NEW YORK — Launching a new beauty product is often compared to swimming with sharks.

And for one entrepreneur, getting funding for her innovative new nail product did involve sharks — the financial sharks of ABC’s “Shark Tank.”  The reality TV route was fruitful for Barbara Lampugnale, the founder of Duality Cosmetics, who expects her company will swim toward first-year retail sales of $5 million.

Two weeks ago, the Connecticut mother of six daughters appeared on the show hoping the financial investors, aka sharks, would fund her new nail polish called Nail-Pak.

The product is not only color, but also features remover pads and a file screwed to the bottom of the bottle. She got the idea after weekly manicures with her daughters prompted her to find a solution to the myriad items needed for a color change.

Tapped out after spending $300,000 of her own funds (some obtained by selling her engagement ring), Lampugnale turned to “Shark Tank” for a $50,000 investment and a 20 percent stake to get it distributed.
On the show, Lampugnale’s item was fought over by QVC product guru Lori Greiner and entrepreneur Kevin O’Leary, who built his fortune in the software business.

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“I treat all of my products as if they were my babies,” Greiner  told Lampugnale. “I put my heart and soul [into them] like they were one of my own.” Greiner, who holds more than 110 patents and markets 350 products, started her bid asking for 51 percent ownership. She promised to take it to QVC, where it would have an immediate audience. O’Leary countered with a $50,000 investment and only a 40 percent stake and said he could take it to QVC competitors.

Greiner, who has carved out a following for solution products, such as beauty product storage, warned Lampugnale of the pitfalls of selling a retail product without knowing the landscape. O’Leary countered he could take it and license it to Avon and wouldn’t need Greiner or QVC.

In the end, Lampugnale opted for Greiner and the lure of QVC consumers. The segment was shot in July, but the show aired on April 27 and the nail colors hit QVC the next day selling 600 orders in a few minutes with the blue and lavender combination, priced at $21.36 for two bottles (including nail files and more than 40 wipes) selling out first.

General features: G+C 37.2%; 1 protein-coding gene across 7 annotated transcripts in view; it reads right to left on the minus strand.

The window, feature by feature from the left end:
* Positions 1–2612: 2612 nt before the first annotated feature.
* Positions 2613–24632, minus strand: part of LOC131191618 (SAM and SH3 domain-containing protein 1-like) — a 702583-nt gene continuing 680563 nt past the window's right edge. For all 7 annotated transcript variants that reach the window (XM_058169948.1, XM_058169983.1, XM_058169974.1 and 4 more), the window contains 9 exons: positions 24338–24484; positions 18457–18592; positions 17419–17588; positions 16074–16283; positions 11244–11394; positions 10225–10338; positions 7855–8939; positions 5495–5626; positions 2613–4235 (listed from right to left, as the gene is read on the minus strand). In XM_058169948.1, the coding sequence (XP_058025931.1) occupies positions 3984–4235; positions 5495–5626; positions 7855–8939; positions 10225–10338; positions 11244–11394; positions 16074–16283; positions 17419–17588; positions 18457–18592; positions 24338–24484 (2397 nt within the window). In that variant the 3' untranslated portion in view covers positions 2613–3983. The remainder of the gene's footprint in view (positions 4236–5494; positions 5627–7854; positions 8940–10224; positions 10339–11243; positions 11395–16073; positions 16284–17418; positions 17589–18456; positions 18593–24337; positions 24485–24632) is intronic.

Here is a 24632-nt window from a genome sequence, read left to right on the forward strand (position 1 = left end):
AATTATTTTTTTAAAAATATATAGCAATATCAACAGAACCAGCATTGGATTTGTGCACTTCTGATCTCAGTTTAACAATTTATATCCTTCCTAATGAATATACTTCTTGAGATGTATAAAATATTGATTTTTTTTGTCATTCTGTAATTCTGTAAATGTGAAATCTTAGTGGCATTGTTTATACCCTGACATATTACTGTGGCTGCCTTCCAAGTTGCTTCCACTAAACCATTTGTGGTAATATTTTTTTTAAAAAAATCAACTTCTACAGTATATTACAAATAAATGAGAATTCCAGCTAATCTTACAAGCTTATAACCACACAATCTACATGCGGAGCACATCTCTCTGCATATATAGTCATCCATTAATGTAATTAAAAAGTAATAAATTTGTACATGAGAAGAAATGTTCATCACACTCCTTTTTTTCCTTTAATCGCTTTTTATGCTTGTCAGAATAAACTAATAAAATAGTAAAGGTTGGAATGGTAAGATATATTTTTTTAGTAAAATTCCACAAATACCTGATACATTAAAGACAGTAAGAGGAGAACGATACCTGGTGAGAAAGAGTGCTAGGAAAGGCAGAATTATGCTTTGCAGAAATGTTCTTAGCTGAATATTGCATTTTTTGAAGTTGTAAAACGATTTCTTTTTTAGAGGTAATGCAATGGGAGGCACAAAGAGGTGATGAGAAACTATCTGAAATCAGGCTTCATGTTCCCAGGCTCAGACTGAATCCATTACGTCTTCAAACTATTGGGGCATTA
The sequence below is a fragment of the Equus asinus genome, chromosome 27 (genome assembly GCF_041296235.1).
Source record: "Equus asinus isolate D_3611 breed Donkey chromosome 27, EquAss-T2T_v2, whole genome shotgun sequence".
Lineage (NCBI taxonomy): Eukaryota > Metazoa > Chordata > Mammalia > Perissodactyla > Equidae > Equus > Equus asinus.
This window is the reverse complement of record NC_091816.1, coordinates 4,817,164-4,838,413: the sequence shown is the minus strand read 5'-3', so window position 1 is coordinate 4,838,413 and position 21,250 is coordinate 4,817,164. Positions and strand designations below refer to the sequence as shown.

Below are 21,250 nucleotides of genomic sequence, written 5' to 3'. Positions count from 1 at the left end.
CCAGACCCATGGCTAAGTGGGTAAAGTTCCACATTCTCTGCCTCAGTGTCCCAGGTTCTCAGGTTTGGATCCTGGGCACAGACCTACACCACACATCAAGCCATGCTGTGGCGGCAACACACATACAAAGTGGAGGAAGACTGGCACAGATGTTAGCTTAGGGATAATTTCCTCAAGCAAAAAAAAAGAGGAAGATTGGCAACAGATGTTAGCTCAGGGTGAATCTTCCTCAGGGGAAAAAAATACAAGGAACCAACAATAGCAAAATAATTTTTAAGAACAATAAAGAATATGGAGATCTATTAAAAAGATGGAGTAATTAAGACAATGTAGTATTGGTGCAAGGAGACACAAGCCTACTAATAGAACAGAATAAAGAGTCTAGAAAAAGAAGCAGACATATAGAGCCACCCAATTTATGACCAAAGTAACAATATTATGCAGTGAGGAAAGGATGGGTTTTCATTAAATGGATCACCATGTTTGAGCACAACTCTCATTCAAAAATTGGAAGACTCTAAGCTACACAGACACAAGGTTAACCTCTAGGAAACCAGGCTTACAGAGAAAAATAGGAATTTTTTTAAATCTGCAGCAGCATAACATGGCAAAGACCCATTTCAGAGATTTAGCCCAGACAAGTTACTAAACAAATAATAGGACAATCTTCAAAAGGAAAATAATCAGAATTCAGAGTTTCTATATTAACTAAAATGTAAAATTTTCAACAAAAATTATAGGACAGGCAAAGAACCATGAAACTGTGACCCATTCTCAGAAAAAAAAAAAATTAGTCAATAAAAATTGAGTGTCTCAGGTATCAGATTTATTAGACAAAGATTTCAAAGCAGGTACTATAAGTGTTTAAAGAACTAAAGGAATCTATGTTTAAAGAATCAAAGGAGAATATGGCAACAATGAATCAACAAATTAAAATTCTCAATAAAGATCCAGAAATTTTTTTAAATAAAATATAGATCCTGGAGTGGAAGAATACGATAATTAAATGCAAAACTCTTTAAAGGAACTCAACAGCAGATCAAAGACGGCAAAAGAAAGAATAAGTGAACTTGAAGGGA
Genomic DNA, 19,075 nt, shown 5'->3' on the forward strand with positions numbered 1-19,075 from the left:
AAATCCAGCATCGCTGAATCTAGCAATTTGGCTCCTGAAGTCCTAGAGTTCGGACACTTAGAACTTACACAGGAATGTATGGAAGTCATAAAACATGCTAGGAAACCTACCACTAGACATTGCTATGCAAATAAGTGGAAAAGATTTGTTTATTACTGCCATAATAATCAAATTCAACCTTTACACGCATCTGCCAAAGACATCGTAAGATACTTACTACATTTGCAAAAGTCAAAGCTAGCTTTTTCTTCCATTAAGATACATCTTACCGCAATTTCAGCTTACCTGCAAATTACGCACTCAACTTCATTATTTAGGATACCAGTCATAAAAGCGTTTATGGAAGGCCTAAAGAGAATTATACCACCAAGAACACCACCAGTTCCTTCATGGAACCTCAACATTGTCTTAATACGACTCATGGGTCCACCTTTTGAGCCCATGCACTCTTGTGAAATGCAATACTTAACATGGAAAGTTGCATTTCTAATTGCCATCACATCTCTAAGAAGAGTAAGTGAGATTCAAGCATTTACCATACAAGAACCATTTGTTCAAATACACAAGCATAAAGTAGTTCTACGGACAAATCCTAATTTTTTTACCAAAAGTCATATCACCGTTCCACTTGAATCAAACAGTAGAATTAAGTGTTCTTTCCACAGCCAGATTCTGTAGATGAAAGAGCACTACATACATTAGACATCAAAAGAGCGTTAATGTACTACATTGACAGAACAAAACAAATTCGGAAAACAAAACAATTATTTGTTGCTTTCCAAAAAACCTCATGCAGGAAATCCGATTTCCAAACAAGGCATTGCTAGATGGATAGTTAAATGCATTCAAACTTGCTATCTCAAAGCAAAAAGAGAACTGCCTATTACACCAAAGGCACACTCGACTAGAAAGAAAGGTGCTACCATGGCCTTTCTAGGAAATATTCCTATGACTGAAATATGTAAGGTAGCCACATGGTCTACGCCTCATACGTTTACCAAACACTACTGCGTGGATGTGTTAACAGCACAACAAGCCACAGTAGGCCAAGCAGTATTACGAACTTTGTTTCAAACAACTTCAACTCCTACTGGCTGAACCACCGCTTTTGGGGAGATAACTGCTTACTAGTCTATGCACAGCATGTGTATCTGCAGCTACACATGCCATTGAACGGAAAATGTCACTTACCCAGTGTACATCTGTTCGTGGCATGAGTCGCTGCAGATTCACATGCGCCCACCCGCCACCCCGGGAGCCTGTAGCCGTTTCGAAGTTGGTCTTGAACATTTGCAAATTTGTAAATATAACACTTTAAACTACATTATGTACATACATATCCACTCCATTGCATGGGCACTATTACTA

“Within our eight-minute segment, we sold through our inventory,” said Lampugnale. In the first two weeks on air, Duality Cosmetics has sold $500,000 worth of product. During and immediately after “Shark Tank,” the company received an average of 27,450 clicks per minutes on its own site.

Lampugnale envisions distribution beyond QVC and said she is in talks with a retail partner, although she won’t divulge the details.

Paying homage to her daughters, Lampugnale named the collection My Girls. There are currently three collections in both fashion and classic colors targeted at all ages, said Lampugnale. Plans call for quarterly color launches. She wants to focus on nail first, but isn’t ruling out other categories where products can have dual functions.

A fall and holiday collection is on tap for Nail-Pak. Nail continues to be the hottest category in mass and class, exhibiting double-digit sales growth in both channels, according to numbers from The NPD Group. Beauty has emerged as a promising category on “Shark Tank” with two other items, LipStix Remix and Nardo Naturals, getting deals from the show.

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